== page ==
Page last updated at 11:37 GMT, Tuesday, 7 April 2009 12:37 UK

Coke buys into Innocent smoothies

Innocent sells two million bottles of its smoothies every week

Coca-Cola has bought a £30m stake in Innocent, the British fruit drink and "smoothie" maker renowned for its ethical ethos.

Innocent says the minority investment will allow further European expansion.

The firm was set up in 1999 by three friends who spent £500 on fruit, turned it into smoothies and sold them at a small London music festival.

Its founders insist its "socially and environmentally-aware" stance will not be compromised.

They will continue to lead and run the company, based in Shepherd's Bush, west London, and its production practices will be unchanged, the firm said.

None of the invested cash will be paid out to shareholders.

In a statement, Innocent said it chose Coca-Cola as an investor because "as well as providing the funds, they can help us get our products out to more people in more places".


Co-founder Richard Reid said: "Every promise that Innocent has made - about making only natural healthy products, pioneering the use of better, socially and environmentally-aware ingredients, packaging and production techniques, donating money to charity and having a point of view on the world - will remain.

"We'll just get to do them even more."

Innocent employs 275 people, has a turnover of more than £100m and sells about two million smoothies per week.

It already supplies retailers as far afield as the Netherlands, Denmark, Germany and Austria.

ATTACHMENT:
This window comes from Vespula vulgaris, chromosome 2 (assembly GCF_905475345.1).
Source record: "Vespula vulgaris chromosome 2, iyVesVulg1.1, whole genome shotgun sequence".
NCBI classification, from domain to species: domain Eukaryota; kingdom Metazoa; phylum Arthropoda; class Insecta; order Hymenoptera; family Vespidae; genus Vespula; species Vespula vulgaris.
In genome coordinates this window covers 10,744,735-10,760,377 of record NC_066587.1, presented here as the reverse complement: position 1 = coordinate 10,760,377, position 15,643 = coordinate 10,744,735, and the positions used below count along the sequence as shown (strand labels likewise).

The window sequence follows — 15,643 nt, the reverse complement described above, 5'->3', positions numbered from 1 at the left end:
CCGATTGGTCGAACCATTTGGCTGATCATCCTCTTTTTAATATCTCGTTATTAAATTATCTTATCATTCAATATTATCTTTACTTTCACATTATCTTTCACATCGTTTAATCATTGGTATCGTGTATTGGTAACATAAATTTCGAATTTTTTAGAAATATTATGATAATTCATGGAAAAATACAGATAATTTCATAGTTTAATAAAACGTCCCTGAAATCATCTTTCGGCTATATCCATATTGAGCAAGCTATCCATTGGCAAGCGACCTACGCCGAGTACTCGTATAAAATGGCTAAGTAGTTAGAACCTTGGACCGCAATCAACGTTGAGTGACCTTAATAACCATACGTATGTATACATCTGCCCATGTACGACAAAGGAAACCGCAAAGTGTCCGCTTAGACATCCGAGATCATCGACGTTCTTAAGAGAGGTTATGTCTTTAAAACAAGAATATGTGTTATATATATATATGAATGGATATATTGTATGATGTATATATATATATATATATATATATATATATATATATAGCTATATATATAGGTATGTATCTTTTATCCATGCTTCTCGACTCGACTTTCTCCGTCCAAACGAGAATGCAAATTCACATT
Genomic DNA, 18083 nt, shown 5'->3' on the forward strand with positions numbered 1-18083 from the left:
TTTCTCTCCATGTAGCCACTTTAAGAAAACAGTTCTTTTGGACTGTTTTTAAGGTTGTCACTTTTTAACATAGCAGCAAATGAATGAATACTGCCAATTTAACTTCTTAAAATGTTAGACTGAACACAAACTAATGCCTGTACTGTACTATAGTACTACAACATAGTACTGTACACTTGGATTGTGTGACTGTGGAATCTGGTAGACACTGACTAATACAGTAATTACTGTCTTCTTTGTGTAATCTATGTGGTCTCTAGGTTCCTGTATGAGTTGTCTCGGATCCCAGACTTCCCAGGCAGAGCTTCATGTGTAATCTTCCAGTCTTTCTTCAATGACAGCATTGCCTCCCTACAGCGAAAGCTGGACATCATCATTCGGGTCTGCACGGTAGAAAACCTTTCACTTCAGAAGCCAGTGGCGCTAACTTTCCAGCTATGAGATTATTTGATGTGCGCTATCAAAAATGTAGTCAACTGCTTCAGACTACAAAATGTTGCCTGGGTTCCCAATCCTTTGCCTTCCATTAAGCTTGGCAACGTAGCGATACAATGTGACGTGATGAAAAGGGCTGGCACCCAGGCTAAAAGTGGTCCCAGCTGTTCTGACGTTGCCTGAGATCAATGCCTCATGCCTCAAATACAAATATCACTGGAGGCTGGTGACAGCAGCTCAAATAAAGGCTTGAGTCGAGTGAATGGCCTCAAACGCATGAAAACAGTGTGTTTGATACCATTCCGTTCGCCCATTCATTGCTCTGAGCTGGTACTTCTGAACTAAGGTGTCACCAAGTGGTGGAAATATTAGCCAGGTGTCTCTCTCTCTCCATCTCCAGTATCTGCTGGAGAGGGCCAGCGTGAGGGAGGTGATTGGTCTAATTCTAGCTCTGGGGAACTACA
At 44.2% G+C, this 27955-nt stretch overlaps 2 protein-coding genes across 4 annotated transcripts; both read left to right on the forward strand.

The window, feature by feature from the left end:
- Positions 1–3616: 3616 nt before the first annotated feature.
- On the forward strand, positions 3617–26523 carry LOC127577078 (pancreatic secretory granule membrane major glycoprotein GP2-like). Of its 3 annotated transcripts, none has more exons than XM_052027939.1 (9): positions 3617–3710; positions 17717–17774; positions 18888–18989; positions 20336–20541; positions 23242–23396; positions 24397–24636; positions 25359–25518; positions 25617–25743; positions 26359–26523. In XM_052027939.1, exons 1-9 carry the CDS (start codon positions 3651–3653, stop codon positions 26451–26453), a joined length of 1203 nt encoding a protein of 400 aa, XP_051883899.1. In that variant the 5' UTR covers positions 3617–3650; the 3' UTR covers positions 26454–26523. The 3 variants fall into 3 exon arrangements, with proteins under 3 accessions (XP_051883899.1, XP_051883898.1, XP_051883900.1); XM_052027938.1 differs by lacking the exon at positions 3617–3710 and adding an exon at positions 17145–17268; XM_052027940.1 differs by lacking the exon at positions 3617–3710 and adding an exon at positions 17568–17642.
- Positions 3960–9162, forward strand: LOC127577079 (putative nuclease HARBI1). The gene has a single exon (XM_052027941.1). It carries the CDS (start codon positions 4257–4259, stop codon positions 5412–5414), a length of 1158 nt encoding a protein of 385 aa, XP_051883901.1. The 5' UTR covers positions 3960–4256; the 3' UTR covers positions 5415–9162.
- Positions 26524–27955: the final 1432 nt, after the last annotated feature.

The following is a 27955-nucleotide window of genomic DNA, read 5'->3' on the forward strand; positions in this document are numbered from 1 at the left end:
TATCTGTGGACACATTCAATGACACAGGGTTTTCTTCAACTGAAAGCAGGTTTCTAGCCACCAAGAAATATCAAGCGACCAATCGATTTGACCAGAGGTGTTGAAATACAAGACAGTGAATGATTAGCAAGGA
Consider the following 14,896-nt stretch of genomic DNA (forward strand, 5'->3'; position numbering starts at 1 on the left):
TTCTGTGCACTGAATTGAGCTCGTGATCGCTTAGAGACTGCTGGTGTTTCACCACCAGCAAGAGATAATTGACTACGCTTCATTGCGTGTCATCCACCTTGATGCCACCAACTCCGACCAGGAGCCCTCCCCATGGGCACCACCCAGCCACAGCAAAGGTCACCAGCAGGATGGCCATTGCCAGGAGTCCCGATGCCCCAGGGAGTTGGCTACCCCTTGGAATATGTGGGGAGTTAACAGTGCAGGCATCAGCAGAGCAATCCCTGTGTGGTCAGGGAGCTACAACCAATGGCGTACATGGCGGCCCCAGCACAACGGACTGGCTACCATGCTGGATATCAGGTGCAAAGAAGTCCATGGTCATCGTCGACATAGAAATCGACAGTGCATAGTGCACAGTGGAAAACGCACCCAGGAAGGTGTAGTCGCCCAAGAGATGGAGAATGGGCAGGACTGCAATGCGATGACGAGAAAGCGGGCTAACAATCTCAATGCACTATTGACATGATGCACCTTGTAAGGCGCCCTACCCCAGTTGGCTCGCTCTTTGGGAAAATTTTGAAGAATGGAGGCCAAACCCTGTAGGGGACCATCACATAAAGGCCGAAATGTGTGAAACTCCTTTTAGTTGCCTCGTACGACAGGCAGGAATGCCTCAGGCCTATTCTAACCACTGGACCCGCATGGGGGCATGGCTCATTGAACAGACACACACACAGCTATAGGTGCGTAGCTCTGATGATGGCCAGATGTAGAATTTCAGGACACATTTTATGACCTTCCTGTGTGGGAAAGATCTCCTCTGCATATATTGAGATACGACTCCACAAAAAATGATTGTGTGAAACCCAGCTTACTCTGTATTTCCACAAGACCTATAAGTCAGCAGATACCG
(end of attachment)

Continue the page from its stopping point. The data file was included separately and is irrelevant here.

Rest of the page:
James Quincey, group business unit president for Coca-Cola Europe, said the group was delighted to be investing in Innocent.

"We have long admired their brand, their products and their unique approach to business," he added.

Unexpected partnership?

Innocent prides itself on its ethical values, aiming to make "only natural healthy products".

Meanwhile, Coca-Cola was recently told to correct an advertising campaign in Australia because its claims that Coke did not make you fat or rot your teeth were deemed "misleading".

However, it is not the first time a smaller company has been acquired by an unexpected buyer.

In 2005, organic chocolate maker Green & Black's was bought by Cadbury Schweppes.

Green & Black's introduced the first Fairtrade product in the UK when it launched its Maya Gold chocolate in 1994.

At the time, Cadbury's had opposed the principle of fixing the prices it pays to cocoa farmers, though it has since committed to Fairtrade agreements of its own.

And in 2000, sceptics asked if Ben & Jerry's, the ice cream maker renowned for its social and environmental values, was selling out after being bought by the global giant Unilever.

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